Family Lawyers are still getting cases on refusal to vaccinate children despite COVID-19

Colin Ferguson, Vancouver Family Lawyer, Collaborative Lawyer

As the coronavirus, COVID-19, spreads across Canada, and we see a rise in reported cases and fatalities, we also hear of the great work being performed by healthcare professionals as well as scientists trying to develop a vaccine for this deadly virus. Everyone is hoping for the development of a vaccine so that our lives can get back to normal. However, vaccination of children remains a hot topic in British Columbia, and this issue continues to come up in family law proceedings.

In December 2019, I successfully represented a father in obtaining a court order for his two children to receive vaccinations, as well as a court order for the mother to no longer have decision making power for medical and dental procedures. In the case of D.R.B. v. D.A.T., 2019 BCPC 334 (CanLII), the separated couple had two young children together and were joint guardians of the children. As joint guardians, both parents had an equal voice in decision making power for the children, including their medical and dental needs.

The court heard evidence from both parents regarding the medical history of the children. The father had been trying to have the children immunized in accordance with the BC Immunization Schedule, however, the mother consistently opposed vaccinations. Furthermore, the mother opposed standard dental procedures resulting in the children needing far more serious dental treatments. The presiding judge ruled in favour of the father after reviewing evidence from both parties and previous family law decisions. The Honourable Judge Frame stated:

[41] The current best evidence is that vaccination is preferable to non-vaccination, that it is required in order to protect those who cannot be vaccinated as well as to protect ourselves, and that any adverse reaction the person may have from the vaccine is largely outweighed by the risk of contracting the targeted disease. Both boys are considered to be in good health and have no contraindications in their medical records that would suggest they should not be vaccinated. They are active, social and connected children. They are exposed in their home and social environment to the risk of these diseases and should be vaccinated to be protected against them.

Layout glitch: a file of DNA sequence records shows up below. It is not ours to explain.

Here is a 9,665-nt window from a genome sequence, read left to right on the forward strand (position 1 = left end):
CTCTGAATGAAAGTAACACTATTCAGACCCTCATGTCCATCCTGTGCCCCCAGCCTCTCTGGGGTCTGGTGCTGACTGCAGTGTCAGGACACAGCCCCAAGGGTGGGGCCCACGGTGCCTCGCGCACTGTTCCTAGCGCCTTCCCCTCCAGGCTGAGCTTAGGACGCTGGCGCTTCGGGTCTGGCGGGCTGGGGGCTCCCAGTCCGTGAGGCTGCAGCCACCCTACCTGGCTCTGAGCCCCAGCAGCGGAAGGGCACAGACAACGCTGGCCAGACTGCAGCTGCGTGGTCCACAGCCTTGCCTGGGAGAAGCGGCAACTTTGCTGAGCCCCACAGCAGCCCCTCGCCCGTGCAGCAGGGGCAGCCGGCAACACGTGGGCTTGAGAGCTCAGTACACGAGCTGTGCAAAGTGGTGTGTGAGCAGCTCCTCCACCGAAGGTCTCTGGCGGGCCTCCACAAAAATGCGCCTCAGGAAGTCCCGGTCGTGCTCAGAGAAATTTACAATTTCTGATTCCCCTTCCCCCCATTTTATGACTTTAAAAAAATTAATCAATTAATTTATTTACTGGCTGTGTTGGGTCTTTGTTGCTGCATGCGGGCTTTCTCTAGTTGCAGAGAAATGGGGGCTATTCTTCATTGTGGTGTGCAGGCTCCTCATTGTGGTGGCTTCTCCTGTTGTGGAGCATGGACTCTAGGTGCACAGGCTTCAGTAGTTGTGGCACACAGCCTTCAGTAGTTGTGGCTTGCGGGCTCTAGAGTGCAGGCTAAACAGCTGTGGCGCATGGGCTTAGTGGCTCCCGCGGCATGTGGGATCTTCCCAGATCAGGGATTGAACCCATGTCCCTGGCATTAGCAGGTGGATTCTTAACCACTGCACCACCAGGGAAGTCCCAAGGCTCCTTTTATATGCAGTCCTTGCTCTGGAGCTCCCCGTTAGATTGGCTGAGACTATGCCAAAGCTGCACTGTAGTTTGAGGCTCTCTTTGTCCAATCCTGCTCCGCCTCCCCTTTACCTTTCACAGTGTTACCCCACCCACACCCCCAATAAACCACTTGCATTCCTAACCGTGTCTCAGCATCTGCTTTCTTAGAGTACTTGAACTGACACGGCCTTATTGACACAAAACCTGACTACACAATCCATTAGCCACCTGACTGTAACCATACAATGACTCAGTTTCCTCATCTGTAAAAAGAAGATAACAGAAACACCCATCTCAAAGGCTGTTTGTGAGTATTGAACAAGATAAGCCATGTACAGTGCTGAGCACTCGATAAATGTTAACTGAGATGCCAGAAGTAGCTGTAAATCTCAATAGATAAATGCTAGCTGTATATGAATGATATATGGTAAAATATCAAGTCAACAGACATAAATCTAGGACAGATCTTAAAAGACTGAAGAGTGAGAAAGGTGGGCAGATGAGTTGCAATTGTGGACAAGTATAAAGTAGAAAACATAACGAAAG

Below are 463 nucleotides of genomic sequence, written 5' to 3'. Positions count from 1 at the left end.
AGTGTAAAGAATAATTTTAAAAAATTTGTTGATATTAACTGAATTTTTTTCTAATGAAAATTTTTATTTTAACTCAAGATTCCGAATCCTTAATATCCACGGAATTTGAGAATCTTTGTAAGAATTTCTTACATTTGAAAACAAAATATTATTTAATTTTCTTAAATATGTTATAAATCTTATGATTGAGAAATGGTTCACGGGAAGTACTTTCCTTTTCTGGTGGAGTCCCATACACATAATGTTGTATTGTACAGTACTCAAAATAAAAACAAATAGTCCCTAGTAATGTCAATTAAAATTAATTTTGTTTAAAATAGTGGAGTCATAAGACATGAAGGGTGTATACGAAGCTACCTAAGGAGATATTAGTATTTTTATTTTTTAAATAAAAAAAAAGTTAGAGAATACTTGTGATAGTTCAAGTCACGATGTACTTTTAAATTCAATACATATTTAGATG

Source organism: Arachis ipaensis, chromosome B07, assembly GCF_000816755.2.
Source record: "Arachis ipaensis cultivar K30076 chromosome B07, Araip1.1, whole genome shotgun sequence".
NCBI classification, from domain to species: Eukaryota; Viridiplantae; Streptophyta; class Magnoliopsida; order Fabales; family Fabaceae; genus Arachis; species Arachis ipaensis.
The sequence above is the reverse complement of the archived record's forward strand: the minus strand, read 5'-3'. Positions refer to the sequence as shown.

[42] I am also concerned that D.A.T.’s unsupported concerns regarding x-rays have led to unnecessary and painful dental procedures for at least one of these boys. This is not in their best interests.

[43] I am satisfied on the evidence that the parental responsibility for the medical and dental treatments for both boys should lie solely with D.R.B. I order that C.D.B. and A.J.B. be vaccinated in accordance with Immunization BC’s immunization schedule and the recommendations of their family doctor. I further order that D.R.B. have full parental responsibility for the medical and dental treatment of C.D.B. and A.J.B. going forward. However, D.R.B. is required to advise D.A.T. of any medical appointments, recommended treatment, and course of action with respect to the medical or dental treatment of these boys.

While vaccinations are not mandatory in British Columbia, parents who refuse to have their children vaccinated may be reported to the Ministry of Children and Family Development (“MCFD”). Under the Child, Family, and Community Service Act (the “CFCSA”), parents and guardians of children have the requirement to ensure that a child’s basic medical needs are met. These needs generally include regular visits to the dentist, and to a doctor in the event of illness.

Courts have consistently decided that the recommendations of a doctors with respect to children must be followed, including ensuring that prescription medication is taken accordingly. Medical doctors strongly recommend that children receive their vaccinations in accordance with the established immunization schedule which is available through HealthLinkBC. As British Columbia faces the COVID-19 pandemic, there may be a greater interest taken by the MCFD and the Courts to ensure children are receiving scheduled vaccinations.

After separation and divorce, parents sometimes get into disputes over the issue of vaccinating their children. Family lawyers may need to be engaged to deal with this issue in court. It is important to know that there is a high degree of risk in family law proceedings for any parent who refuses to vaccinate their children. Judges must assess what is in the best interests of a child when faced with two parents in a family law dispute who cannot agree on a medical decision for their child. The vaccination of children is strongly supported by medical research and decades of evidence and therefore it is highly likely that courts will support an application to have children vaccinated. The parent who is against vaccinations may lose the right to make medical decisions for their children and may even face an investigation from MCFD or lose parenting time. I have seen these results before in family law cases.

If you are separated or divorced and dealing with the issue of vaccination along with other parenting issues, or you are dealing with MCFD, the British Columbia family lawyers at Crossroads law can help. Issues that deal with the welfare of children are still being heard by the courts in B.C. despite the court closures due to COVID-19.